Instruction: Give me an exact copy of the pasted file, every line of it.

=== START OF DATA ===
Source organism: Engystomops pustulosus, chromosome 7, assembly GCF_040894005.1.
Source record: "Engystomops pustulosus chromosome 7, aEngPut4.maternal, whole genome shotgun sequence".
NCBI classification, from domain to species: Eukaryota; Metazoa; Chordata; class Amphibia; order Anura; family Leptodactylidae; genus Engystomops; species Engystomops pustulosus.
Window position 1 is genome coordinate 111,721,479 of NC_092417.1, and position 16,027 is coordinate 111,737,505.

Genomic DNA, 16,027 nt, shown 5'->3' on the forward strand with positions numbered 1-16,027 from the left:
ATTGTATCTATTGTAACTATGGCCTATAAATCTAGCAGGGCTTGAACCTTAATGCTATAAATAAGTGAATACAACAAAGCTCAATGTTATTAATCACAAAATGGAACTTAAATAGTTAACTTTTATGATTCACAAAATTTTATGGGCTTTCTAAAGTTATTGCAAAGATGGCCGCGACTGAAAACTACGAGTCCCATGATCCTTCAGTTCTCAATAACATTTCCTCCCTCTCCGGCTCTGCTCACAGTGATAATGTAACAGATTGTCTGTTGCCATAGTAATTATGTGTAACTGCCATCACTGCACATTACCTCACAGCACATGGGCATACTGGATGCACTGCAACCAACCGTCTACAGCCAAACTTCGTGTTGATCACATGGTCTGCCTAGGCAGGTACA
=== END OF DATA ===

Source organism: Engystomops pustulosus, chromosome 7, assembly GCF_040894005.1.
Source record: "Engystomops pustulosus chromosome 7, aEngPut4.maternal, whole genome shotgun sequence".
NCBI classification, from domain to species: Eukaryota; Metazoa; Chordata; class Amphibia; order Anura; family Leptodactylidae; genus Engystomops; species Engystomops pustulosus.
Window position 1 is genome coordinate 111,721,479 of NC_092417.1, and position 16,027 is coordinate 111,737,505.

Genomic DNA, 16,027 nt, shown 5'->3' on the forward strand with positions numbered 1-16,027 from the left:
ATTGTATCTATTGTAACTATGGCCTATAAATCTAGCAGGGCTTGAACCTTAATGCTATAAATAAGTGAATACAACAAAGCTCAATGTTATTAATCACAAAATGGAACTTAAATAGTTAACTTTTATGATTCACAAAATTTTATGGGCTTTCTAAAGTTATTGCAAAGATGGCCGCGACTGAAAACTACGAGTCCCATGATCCTTCAGTTCTCAATAACATTTCCTCCCTCTCCGGCTCTGCTCACAGTGATAATGTAACAGATTGTCTGTTGCCATAGTAATTATGTGTAACTGCCATCACTGCACATTACCTCACAGCACATGGGCATACTGGATGCACTGCAACCAACCGTCTACAGCCAAACTTCGTGTTGATCACATGGTCTGCCTAGGCAGGTACA